Tuesday, March 31, 2020

Two Ton Harris Steals the Show

Two Tons Of Comedy
Author Unknown, Charlotte News 1965

Two Ton Harris, who doesn't really weigh two tons but a mere 301, is one of the most delightful characters Promoter Jim Crockett has brought into his wrestling ring here in recent years. Although wrestling in a preliminary, Two Ton stole much of the show last night at the coliseum.

After a particularly shrewd act of villainy, he winks at the crowd and points to his head. When his opponents grow a mite too unhappy with his tactics, Two Ton drops to his knees, clasps his hands and pleads for mercy.

Given a moment of free time, he parades his round, black-clad frame around the ring, caresses his long, curly locks and poses smilingly for the fans to enjoy him.

When the crowd squeals on him to the referee, he runs around the ring trying to shush them. Two Ton has a better routine than most of the comics I've seen on TV. 

- Charlotte News, January 12, 1965 

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by Dick Bourne
Mid-Atlantic Gateway

The short piece above appeared in the Charlotte News the day after a 1/11/65 Charlotte Park Center card where Two Ton Harris worked the opener against Abe Jacobs. it brought a smile to my face when Mark Eastridge sent me the clipping because Two Ton Harris was always a favorite of mine as a kid .... "I got him now!"

The other preliminary matches on the card included Johnny Weaver vs. The Beast, Penny Banner vs. Kim Stratton, and tag match featuring Mike Gallagher and Lee Henning vs. Chief Big Heart and Rudy Kay.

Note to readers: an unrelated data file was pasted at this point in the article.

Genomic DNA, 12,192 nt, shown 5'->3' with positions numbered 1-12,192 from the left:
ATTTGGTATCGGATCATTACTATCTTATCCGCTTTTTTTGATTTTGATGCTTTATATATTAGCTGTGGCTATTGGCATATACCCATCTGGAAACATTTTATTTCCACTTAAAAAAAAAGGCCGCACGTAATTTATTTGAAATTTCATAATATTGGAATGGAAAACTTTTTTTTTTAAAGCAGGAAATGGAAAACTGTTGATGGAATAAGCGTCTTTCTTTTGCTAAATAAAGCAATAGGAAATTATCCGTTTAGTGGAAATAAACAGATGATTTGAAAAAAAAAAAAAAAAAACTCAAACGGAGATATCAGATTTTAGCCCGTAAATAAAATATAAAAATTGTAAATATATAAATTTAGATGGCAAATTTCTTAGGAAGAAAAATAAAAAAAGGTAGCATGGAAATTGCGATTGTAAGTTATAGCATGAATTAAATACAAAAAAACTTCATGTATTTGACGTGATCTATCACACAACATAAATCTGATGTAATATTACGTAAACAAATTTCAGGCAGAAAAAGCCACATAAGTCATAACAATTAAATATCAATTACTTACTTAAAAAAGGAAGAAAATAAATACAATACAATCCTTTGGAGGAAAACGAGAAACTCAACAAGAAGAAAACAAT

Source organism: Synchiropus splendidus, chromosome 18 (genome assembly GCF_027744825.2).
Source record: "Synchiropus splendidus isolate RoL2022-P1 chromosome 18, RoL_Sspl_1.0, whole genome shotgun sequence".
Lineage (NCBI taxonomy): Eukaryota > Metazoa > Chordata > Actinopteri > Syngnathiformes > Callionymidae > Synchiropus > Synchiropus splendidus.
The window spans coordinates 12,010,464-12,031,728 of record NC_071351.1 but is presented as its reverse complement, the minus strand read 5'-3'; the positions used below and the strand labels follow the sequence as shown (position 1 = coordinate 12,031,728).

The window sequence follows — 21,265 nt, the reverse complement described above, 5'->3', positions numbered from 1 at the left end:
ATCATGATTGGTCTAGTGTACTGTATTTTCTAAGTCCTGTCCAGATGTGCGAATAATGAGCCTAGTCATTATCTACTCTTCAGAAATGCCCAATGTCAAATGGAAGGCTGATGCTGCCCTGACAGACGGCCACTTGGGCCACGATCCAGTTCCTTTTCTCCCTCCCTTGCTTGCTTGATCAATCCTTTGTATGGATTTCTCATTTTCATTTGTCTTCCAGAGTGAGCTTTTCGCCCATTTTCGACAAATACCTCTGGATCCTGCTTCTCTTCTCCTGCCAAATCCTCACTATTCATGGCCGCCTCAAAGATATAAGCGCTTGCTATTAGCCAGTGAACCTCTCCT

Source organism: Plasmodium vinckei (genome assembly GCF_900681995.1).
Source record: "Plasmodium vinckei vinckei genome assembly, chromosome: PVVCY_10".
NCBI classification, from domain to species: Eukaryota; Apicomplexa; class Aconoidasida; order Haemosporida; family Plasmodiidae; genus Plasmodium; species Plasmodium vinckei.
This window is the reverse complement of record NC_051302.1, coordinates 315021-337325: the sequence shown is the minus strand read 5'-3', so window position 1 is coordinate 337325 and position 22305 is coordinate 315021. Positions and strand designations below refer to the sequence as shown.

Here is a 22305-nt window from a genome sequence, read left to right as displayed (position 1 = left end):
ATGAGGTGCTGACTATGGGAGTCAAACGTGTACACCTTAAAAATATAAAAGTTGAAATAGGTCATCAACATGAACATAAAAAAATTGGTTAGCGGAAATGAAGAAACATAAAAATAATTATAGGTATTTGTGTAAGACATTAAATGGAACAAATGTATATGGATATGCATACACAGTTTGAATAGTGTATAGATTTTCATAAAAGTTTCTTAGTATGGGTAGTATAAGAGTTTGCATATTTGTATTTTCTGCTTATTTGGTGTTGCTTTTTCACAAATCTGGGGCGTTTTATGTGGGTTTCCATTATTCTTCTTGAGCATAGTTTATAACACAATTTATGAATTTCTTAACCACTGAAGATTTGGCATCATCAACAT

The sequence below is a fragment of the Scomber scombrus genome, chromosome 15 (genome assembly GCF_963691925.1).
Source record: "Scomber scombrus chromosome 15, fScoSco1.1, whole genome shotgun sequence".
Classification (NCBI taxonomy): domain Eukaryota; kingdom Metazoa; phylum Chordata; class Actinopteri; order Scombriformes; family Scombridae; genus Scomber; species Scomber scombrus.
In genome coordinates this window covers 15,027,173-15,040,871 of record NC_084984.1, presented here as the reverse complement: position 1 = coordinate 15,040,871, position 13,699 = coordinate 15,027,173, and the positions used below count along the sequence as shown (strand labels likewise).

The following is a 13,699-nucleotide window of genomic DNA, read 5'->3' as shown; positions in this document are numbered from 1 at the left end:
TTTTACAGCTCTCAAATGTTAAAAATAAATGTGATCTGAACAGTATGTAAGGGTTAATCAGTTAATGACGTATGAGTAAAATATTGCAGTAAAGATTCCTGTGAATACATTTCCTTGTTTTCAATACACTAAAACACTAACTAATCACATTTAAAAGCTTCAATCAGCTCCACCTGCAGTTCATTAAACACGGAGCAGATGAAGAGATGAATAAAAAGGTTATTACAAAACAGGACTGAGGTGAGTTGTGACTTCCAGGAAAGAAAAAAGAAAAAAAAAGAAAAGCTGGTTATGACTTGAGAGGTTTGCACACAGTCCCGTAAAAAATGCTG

The main event was a big six-man fence match with no time limit and no disqualifications. It pitted Aldo Bogni and Bronko Lubich with their manager Homer O'Dell as their partner against George Becker and The Kentuckians (Tiny Anderson and Big Boy Brown.) 

The ad touted the main event match as one surrounded by a "7-foot steel wire fence." This was long before we started calling them "cage matches" and I liked it better when they were called fence matches because it made the purpose of the enclosure clearer.

A "cage" tends to signify that you want to keep the combatants caged in. But the general purpose of these fence matches was to keep other people out; to prevent interference from other parties. It also kept any of the combatants from escaping, sure, but it primarily insured that the match would be settled between the combatants inside the wire fence with no one else able to interfere. (Other stipulation-matches like lumberjack matches worked better to keep guys from running, and were more exciting than a fence match, anyway.)

I also liked how the promotion always plugged the company who provided the fencing, which was a barter arrangement to be sure. In this case, thanks go to the fine folks at Charlotte Fence Builders, a company founded in 1958 by Charlotte businessman Jim McClain, and still in business today.

As always in Charlotte, advance tickets were available at the National Hat Shop. In 1965, ticket prices were a steep $1.50 for adult general admission, $2.00 reserved, and $2.50 reserved ringside. Tickets for children under 12 we just 75 cents.